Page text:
How to teach English

How to Teach English to Chinese Students

No one student is the same, making it impossible for learning to be generalized or taught to the average. And yet, when it comes to students from the same culture, there can be particularities specific to the group. In this article, we will look at how to teach English to Chinese students more effectively through addressing the common mistakes they make, the reasons they make such mistakes, and how these mistakes can be corrected.

With the help of Jojo Francisco, Mandy Brooking, Frank Noriega, and Victoria Branchini – teachers who have taught a combined 3,357 English language students from China between them – we will show you how to help your Chinese learner, whether as a parent or as an educator.

Common errors that Chinese students make

Chinese students of different ages struggle with different things. “At ages 2.5–4.5 years old, students often have trouble pronouncing letter sounds and basic words,” says Jojo. This is normal, as the child is learning English in addition to their native language.

Later, older ESL learners may have a hard time with complete words or sentences. “The 5–7 age group will often drop the ending sounds of words when speaking English. The 8-9 year-old group, although they have the ability to speak with full and complete sentences, fall into an easier form of communication, using simple and fragmented sentences, answering with only one word to questions, to decrease the amount of effort needed for effective communication,” Jojo adds.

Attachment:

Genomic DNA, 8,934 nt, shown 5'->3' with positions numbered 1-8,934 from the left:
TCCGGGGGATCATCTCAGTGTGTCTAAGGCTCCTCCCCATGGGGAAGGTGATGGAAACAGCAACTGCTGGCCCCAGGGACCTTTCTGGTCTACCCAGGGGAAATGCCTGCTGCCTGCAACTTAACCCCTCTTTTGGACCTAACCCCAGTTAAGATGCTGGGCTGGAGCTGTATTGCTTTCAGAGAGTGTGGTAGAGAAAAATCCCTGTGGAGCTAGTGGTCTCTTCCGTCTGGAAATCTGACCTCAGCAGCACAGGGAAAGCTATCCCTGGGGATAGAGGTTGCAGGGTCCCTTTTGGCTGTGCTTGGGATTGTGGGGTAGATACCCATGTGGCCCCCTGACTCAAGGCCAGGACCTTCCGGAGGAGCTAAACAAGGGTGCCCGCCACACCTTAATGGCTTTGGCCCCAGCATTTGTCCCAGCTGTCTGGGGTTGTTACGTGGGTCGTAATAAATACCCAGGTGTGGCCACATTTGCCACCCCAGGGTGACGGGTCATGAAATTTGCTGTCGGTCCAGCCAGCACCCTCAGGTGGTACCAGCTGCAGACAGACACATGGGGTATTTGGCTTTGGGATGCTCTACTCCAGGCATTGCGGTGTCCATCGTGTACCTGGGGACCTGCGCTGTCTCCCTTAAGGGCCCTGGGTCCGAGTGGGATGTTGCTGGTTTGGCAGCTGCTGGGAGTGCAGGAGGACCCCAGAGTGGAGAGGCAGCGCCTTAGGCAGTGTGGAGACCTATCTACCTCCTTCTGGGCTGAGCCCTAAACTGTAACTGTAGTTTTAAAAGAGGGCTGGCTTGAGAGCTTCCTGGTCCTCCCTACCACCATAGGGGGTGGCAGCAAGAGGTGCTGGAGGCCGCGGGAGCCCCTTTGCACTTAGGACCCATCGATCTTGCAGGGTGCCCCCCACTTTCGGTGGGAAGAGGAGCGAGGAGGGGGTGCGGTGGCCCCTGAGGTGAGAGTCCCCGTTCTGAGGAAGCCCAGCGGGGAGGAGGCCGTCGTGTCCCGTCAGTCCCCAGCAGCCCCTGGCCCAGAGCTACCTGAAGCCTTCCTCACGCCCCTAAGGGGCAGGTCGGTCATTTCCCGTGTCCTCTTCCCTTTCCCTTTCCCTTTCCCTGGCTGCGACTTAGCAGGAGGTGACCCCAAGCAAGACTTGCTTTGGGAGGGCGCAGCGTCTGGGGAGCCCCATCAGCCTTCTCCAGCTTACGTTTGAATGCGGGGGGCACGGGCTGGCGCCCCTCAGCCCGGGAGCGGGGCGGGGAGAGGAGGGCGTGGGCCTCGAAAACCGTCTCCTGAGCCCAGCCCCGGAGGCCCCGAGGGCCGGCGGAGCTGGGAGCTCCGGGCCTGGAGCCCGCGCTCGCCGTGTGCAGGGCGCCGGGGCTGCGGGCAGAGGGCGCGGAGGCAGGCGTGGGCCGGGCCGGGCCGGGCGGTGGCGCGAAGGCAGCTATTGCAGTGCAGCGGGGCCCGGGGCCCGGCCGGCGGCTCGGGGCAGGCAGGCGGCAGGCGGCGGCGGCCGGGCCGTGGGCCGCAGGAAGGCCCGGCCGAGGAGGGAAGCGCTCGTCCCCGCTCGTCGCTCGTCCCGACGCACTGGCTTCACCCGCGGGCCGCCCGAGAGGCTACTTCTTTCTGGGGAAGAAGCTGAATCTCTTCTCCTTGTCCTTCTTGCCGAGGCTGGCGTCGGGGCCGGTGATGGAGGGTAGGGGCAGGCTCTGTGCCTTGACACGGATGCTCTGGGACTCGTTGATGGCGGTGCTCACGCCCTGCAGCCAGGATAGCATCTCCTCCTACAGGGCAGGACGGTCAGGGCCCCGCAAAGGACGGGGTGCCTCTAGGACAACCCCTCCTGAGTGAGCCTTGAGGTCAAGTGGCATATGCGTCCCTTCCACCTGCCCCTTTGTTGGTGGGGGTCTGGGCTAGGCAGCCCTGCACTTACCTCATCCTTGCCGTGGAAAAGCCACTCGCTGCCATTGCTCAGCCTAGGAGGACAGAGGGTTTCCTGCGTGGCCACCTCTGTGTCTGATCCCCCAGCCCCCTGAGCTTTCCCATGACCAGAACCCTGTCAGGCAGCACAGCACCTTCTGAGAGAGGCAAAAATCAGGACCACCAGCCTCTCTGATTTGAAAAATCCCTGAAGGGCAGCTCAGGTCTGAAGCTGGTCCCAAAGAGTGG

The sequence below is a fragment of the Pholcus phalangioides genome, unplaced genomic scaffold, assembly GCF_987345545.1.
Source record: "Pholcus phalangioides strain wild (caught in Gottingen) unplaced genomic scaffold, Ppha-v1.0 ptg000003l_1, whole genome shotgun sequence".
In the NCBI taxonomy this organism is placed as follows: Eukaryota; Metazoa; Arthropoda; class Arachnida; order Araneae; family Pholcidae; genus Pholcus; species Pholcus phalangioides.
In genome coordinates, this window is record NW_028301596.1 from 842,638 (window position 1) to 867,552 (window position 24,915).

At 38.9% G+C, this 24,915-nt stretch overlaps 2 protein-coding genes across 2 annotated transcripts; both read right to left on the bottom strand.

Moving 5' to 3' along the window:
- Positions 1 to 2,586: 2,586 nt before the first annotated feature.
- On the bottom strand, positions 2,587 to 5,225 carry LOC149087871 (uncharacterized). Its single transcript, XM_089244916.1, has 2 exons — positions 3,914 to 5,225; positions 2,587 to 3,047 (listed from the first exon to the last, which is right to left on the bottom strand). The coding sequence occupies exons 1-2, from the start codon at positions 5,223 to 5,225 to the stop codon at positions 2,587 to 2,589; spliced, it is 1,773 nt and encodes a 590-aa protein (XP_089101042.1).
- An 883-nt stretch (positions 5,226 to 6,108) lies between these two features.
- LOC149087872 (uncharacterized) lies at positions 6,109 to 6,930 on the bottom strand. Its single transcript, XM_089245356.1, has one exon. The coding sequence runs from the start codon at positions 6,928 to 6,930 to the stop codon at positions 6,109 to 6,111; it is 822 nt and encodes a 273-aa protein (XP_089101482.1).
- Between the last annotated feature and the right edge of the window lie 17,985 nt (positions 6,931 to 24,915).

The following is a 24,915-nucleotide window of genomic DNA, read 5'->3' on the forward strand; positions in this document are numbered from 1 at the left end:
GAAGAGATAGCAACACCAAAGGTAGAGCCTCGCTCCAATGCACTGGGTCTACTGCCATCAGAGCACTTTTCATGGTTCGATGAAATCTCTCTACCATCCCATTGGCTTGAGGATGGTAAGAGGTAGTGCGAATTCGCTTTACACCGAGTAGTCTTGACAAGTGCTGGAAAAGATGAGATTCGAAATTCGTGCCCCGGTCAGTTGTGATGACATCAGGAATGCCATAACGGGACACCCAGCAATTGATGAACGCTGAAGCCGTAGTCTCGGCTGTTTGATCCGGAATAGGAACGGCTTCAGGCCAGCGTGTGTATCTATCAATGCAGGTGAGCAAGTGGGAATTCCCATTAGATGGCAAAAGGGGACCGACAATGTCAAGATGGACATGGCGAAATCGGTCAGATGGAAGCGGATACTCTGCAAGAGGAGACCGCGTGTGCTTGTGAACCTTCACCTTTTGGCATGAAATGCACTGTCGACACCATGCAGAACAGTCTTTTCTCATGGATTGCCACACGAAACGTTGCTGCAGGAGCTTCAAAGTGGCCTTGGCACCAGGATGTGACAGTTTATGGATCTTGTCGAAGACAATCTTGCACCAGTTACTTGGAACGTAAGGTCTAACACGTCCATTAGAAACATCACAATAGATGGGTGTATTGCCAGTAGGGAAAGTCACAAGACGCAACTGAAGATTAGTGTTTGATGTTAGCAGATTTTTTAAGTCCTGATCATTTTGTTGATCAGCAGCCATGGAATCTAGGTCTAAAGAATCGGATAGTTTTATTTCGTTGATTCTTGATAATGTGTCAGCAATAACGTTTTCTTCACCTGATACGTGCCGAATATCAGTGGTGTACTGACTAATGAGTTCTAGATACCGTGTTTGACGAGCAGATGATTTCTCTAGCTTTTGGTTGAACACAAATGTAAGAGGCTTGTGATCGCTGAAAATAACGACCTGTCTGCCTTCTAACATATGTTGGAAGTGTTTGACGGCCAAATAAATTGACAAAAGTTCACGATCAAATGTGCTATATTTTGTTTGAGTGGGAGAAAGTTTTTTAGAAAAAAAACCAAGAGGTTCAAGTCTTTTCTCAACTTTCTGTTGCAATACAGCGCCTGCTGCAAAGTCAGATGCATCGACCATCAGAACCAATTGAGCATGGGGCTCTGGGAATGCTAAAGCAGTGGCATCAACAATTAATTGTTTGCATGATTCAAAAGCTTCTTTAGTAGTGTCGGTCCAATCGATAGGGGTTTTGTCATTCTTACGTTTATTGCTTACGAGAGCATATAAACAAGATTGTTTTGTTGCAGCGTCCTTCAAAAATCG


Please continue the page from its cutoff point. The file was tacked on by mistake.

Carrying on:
During ages 10-12, ESL teachers need to pay close attention, as areas of improvement become less obvious. Jojo explains that “though an English student might be speaking with full and complete sentences, the question now lies on if he or she can speak using complex sentence structures. Another concern would be if the student is now using multiple sentences to respond to questions, and not just one. Is the student able to provide details to their opinions? Are they able to give adequate, but still basic, explanations? Can they retell stories using details from stories learned in classes and readings?”

There are certainly many nuances to teaching English to Chinese students, yet there are specific areas that often trouble Chinese learners of all ages.

1. Phonemes

“I find that students often have a difficult time with letter pronunciation/synthetic phonics,” says Frank. “I believe these mistakes are normal…considering the vast difference in phonics between the Chinese and English languages,” Frank says.

It is true that many English phonemes do not exist in Chinese. “Some of the most common errors I see with my young learners (5- 8 age group) are pronunciation errors. The /l/, /n/ and /v/ sounds are what Chinese students mispronounce the most,” says Victoria. “Most often, students struggle with /v/ and /th/,” says Mandy.

2. Adding and dropping sounds

Besides errors in pronunciation, Chinese students often change the tail sound of words. “The error that I hear most frequently,” says Victoria, “is the addition of a ‘tail sound.’ For example, ‘cat’ is pronounced as ‘cata’.”

“They often drop the ‘s’ at the end of verbs when using third-person pronouns,” says Mandy. Jojo agrees, adding, “This dropping of ending sounds is what usually creates the foreign accent.”

3. Dropping words

Chinese learners also “drop words in longer sentence frames,” says Mandy. This could be a combination of laziness, an inadequate understanding of English, or Chinese sentence structures being simpler than their English counterparts.